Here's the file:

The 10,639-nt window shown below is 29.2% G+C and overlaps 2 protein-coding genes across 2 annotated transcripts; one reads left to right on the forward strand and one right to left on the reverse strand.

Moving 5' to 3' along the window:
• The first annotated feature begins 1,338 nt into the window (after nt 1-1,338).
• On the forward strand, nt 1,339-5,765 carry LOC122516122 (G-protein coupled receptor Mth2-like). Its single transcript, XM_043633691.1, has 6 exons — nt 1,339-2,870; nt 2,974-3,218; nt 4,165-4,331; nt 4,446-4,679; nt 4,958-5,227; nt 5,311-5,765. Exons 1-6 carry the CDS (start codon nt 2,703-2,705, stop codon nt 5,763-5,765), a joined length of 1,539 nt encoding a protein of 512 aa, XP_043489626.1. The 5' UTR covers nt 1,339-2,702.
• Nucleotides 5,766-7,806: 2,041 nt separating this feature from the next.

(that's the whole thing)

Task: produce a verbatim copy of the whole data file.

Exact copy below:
The 10,639-nt window shown below is 29.2% G+C and overlaps 2 protein-coding genes across 2 annotated transcripts; one reads left to right on the forward strand and one right to left on the reverse strand.

Moving 5' to 3' along the window:
• The first annotated feature begins 1,338 nt into the window (after nt 1-1,338).
• On the forward strand, nt 1,339-5,765 carry LOC122516122 (G-protein coupled receptor Mth2-like). Its single transcript, XM_043633691.1, has 6 exons — nt 1,339-2,870; nt 2,974-3,218; nt 4,165-4,331; nt 4,446-4,679; nt 4,958-5,227; nt 5,311-5,765. Exons 1-6 carry the CDS (start codon nt 2,703-2,705, stop codon nt 5,763-5,765), a joined length of 1,539 nt encoding a protein of 512 aa, XP_043489626.1. The 5' UTR covers nt 1,339-2,702.
• Nucleotides 5,766-7,806: 2,041 nt separating this feature from the next.